Mapping Jaunted's New Orleans Field Trip.
Last week we told you where to drink in New Orleans. But after our Big Easy adventure, we wondered what visitors do when they're not downing hurricanes or nursing hangovers.
Turns out, they're picking up hammers.
Located about 20 minutes outside the French Quarter, Habitat for Humanity New Orleans, has been hosting on-going builds and offering affordable housing to its volunteers since Hurricane Katrina hit in 2005.
Twenty bucks (or roughly the cost of two of those fancy drinks) buys you a cot for the night in a revamped elementary school and a chance to relive those summer camps days.
But just what does that mean?
The nominal fee covers three square meals of peas, carrots and canned ravioli in the communal cafeteria and access to communal bathrooms, showers and rec rooms, too.
Volunteers can work for one day or an entire week--which still leaves plenty of time for drinking.
Inside the Hotel Monteleone, the Carousel Piano Bar & Lounge could be one of the city's top cocktail spots. After getting slammed last week during this summer's Tales of the Cocktail, things were considerably more quiet when I popped in early this week.
The most notable feature of the bar is its in-the-round format, complete with moving floor: The barstools actually rotate around the bartender all night. (Thankfully, the spinning is quite slow.) Gossiping about all the fellow drinkers you'll spy as the wheel turns is almost as much fun as the drinks.
Speaking of, they're terrific. You won't find any hand grenades at the Carousel. This place is all about the classics, like negronis, sazeracs and lots of bourbon. Fortunately for me, my room was right upstairs.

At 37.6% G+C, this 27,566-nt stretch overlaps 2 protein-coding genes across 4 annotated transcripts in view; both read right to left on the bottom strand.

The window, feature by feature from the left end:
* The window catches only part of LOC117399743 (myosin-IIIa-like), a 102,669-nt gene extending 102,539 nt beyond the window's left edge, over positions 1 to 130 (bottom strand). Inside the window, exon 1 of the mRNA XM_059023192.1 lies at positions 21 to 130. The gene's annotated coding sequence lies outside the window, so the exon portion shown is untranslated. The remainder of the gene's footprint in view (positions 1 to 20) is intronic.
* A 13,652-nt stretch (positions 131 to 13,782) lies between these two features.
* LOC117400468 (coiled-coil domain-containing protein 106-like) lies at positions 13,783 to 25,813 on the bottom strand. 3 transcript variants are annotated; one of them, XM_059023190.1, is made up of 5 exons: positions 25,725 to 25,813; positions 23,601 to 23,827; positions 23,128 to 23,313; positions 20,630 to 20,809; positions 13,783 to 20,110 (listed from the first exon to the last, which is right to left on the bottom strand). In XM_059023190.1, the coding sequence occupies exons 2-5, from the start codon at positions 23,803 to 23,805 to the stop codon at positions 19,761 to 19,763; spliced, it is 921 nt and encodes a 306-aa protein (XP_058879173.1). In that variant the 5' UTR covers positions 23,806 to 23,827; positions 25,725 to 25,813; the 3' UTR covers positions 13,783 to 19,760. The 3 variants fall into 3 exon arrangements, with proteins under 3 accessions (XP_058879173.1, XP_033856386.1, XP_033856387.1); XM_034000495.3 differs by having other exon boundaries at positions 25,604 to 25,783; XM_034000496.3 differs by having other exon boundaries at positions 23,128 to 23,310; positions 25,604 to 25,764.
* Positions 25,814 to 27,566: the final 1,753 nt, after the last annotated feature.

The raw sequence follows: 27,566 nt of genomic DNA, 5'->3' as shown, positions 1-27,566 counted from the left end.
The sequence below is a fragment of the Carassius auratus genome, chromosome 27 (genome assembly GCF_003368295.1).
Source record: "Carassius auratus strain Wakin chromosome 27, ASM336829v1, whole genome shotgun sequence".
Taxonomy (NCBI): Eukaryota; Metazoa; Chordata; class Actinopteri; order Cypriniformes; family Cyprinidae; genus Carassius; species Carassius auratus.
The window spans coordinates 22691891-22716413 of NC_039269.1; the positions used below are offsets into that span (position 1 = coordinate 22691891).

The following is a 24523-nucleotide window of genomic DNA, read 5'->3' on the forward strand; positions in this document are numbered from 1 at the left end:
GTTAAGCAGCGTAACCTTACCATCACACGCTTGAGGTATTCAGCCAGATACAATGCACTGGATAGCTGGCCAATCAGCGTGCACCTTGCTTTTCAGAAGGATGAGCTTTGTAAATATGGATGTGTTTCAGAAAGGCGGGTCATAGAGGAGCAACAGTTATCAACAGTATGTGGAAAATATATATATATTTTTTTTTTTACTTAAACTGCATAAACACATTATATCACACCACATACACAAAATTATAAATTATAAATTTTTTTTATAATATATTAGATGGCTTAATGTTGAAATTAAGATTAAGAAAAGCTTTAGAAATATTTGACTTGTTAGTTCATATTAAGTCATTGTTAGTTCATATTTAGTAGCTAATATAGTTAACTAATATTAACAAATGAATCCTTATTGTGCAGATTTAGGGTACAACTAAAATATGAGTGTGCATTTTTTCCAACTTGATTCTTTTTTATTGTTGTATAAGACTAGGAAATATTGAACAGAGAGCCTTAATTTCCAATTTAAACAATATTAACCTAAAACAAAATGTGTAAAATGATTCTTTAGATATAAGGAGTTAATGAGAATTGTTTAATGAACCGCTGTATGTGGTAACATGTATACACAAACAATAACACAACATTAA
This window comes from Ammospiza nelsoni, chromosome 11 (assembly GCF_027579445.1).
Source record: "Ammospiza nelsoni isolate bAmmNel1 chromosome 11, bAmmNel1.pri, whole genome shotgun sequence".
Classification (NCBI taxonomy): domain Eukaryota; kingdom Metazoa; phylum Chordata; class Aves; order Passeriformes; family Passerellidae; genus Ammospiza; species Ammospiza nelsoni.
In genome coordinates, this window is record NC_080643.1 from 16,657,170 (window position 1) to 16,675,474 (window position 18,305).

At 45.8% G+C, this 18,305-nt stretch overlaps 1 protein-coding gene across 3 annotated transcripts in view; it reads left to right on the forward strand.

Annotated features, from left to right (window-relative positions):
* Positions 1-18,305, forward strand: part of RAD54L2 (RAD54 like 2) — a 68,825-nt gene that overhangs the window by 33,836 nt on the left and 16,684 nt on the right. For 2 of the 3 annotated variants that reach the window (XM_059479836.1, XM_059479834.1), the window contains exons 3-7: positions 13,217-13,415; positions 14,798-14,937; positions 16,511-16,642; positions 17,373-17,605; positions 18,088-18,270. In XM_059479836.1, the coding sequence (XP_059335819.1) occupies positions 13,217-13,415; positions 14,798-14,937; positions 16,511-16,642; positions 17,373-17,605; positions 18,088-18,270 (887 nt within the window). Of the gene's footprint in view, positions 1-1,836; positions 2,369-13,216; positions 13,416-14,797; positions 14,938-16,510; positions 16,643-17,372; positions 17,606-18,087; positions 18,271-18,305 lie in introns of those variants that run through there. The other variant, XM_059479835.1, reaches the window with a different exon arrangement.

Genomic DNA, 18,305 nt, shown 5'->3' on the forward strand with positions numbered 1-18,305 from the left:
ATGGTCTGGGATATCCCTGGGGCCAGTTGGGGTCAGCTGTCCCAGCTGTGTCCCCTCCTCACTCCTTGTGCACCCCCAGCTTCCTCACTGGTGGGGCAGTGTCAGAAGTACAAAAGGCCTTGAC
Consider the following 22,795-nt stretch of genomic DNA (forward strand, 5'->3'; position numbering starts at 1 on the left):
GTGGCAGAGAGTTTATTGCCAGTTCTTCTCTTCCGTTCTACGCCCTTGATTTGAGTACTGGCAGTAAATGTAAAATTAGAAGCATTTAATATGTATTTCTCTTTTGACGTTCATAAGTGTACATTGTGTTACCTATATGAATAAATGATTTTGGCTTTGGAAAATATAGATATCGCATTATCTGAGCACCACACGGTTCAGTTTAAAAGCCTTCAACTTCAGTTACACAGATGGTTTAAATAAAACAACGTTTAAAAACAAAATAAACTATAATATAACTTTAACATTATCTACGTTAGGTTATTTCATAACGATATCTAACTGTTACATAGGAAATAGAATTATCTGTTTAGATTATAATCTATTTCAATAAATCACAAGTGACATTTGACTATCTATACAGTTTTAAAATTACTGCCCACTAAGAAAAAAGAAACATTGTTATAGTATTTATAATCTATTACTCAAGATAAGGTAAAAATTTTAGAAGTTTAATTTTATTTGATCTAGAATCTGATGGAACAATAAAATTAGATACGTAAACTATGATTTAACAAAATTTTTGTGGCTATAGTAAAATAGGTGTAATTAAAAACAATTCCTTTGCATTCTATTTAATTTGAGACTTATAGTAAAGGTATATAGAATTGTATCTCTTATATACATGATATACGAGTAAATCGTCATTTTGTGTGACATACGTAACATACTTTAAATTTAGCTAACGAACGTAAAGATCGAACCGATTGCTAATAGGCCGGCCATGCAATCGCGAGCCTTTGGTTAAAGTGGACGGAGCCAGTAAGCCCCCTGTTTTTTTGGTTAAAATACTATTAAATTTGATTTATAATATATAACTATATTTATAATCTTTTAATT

New Orleans probably has more stories about drinking than any other place in the world. And the man to tell you about them is Joe Gendusa, a Gray Line tour guide who's been leading cocktail tours of the French Quarter for five years. (He's so expert that the reality show Blind Date asked him to ferry some young lovers on a pub crawl for an episode.)
Not to worry, though. Joe's tour isn't all history. After detailing famous locations and buildings, he'll also tell you which bars make the best hurricanes (Lafitte's Blacksmith Shop), mint juleps (Court of the Two Sisters) and Pimm's cups (Napoleon House Bar & Cafe). In other words, make sure you go on the tour with a full stomach.
With all the drink stops and hiking, the tour takes just under three hours, so wear some comfortable shoes. And if you want to remember anything that Joe tells you by the time the walk ends, maybe you should take a notebook, too.
More New Orleans Travel Map.
When the first family of New Orleans restaurants opens a new place, you pretty much have to check it out. So a friend and I went over to the Loews New Orleans Hotel to have lunch at Cafe Adelaide. Since it's run by the Brennan clan--of Commander's Palace fame--I knew I'd have fun, I just didn't realize how much.
Since opening in 1990, Emeril Lagasse's original has likely become one of the best known restaurant in the country. There's not too much to add to Emeril's hagiography, but it's worth noting that even with all his restaurants and shows, quality at his flagship is still as high as it was more than 10 years ago when I first ate at Emeril's.